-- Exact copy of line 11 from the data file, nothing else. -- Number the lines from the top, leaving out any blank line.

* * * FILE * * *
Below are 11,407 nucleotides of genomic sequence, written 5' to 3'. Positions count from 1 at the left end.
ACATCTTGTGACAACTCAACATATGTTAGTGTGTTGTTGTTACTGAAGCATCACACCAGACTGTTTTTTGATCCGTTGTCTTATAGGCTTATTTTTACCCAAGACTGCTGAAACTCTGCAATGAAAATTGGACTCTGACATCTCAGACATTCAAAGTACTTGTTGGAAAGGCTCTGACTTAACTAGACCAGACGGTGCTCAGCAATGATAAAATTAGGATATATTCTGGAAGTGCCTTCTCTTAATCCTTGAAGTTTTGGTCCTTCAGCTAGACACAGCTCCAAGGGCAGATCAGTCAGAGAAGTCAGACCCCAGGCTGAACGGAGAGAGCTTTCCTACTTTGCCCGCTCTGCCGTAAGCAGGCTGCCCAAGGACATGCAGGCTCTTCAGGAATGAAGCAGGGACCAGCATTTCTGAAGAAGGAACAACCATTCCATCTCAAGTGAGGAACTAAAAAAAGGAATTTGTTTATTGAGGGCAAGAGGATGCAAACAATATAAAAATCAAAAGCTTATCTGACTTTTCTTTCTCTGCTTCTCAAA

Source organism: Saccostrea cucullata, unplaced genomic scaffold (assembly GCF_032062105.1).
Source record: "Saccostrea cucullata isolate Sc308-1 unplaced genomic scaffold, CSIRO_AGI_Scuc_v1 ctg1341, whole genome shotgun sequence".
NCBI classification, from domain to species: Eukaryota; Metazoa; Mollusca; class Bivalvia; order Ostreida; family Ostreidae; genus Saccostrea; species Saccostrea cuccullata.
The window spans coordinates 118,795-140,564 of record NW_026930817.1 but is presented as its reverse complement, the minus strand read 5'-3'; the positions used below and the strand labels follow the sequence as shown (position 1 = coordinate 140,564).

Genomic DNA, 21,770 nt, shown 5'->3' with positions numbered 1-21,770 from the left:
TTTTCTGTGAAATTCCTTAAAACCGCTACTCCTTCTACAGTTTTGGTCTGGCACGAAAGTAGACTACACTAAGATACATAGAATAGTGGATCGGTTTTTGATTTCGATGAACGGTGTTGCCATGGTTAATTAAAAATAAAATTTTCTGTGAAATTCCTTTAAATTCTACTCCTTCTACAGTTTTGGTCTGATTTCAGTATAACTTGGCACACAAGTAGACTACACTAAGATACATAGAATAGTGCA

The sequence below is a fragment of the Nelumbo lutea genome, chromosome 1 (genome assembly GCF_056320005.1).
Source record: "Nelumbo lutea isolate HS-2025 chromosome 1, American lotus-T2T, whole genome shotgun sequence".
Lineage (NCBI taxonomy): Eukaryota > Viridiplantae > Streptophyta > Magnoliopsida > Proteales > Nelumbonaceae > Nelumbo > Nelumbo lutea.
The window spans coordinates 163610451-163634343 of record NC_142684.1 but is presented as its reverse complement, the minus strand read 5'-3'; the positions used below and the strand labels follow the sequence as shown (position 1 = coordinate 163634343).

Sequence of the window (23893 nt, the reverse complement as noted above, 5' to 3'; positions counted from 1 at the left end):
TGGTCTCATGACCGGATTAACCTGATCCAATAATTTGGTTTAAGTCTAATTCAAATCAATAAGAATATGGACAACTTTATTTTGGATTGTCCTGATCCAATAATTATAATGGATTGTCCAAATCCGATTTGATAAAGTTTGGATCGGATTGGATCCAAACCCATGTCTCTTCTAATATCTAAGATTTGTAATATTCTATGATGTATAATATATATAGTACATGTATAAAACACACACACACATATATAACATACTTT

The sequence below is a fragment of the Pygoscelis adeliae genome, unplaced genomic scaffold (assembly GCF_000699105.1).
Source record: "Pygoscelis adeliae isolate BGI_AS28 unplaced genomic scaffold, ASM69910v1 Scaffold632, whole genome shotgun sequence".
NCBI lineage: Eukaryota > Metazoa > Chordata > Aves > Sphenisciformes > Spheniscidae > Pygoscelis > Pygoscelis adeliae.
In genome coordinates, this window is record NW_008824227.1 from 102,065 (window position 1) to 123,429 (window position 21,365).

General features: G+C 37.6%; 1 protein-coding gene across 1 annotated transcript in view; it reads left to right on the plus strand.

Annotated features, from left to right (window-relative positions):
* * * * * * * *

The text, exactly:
Lineage (NCBI taxonomy): Eukaryota > Viridiplantae > Streptophyta > Magnoliopsida > Proteales > Nelumbonaceae > Nelumbo > Nelumbo lutea.